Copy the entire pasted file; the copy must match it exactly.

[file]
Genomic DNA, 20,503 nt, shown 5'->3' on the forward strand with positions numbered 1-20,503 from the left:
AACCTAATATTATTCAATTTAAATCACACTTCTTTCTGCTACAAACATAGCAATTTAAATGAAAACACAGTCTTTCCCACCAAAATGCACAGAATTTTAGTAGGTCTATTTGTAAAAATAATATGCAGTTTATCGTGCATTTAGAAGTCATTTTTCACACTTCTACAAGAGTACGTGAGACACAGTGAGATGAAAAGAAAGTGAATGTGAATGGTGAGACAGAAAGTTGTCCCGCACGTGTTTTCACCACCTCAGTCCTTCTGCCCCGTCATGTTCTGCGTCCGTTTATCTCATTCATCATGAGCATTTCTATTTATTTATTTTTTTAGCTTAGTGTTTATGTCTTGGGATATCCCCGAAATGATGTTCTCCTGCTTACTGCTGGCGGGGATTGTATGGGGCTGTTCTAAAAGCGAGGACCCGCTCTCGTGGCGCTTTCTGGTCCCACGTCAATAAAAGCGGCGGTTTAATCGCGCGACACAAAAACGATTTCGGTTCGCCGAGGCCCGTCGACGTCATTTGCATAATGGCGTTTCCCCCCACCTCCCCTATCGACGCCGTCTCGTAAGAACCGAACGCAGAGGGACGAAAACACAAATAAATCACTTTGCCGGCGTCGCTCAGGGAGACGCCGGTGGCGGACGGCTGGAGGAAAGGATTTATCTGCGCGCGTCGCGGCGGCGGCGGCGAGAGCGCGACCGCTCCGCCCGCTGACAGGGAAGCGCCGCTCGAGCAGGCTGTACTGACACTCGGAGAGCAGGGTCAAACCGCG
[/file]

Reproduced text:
Genomic DNA, 20,503 nt, shown 5'->3' on the forward strand with positions numbered 1-20,503 from the left:
AACCTAATATTATTCAATTTAAATCACACTTCTTTCTGCTACAAACATAGCAATTTAAATGAAAACACAGTCTTTCCCACCAAAATGCACAGAATTTTAGTAGGTCTATTTGTAAAAATAATATGCAGTTTATCGTGCATTTAGAAGTCATTTTTCACACTTCTACAAGAGTACGTGAGACACAGTGAGATGAAAAGAAAGTGAATGTGAATGGTGAGACAGAAAGTTGTCCCGCACGTGTTTTCACCACCTCAGTCCTTCTGCCCCGTCATGTTCTGCGTCCGTTTATCTCATTCATCATGAGCATTTCTATTTATTTATTTTTTTAGCTTAGTGTTTATGTCTTGGGATATCCCCGAAATGATGTTCTCCTGCTTACTGCTGGCGGGGATTGTATGGGGCTGTTCTAAAAGCGAGGACCCGCTCTCGTGGCGCTTTCTGGTCCCACGTCAATAAAAGCGGCGGTTTAATCGCGCGACACAAAAACGATTTCGGTTCGCCGAGGCCCGTCGACGTCATTTGCATAATGGCGTTTCCCCCCACCTCCCCTATCGACGCCGTCTCGTAAGAACCGAACGCAGAGGGACGAAAACACAAATAAATCACTTTGCCGGCGTCGCTCAGGGAGACGCCGGTGGCGGACGGCTGGAGGAAAGGATTTATCTGCGCGCGTCGCGGCGGCGGCGGCGAGAGCGCGACCGCTCCGCCCGCTGACAGGGAAGCGCCGCTCGAGCAGGCTGTACTGACACTCGGAGAGCAGGGTCAAACCGCG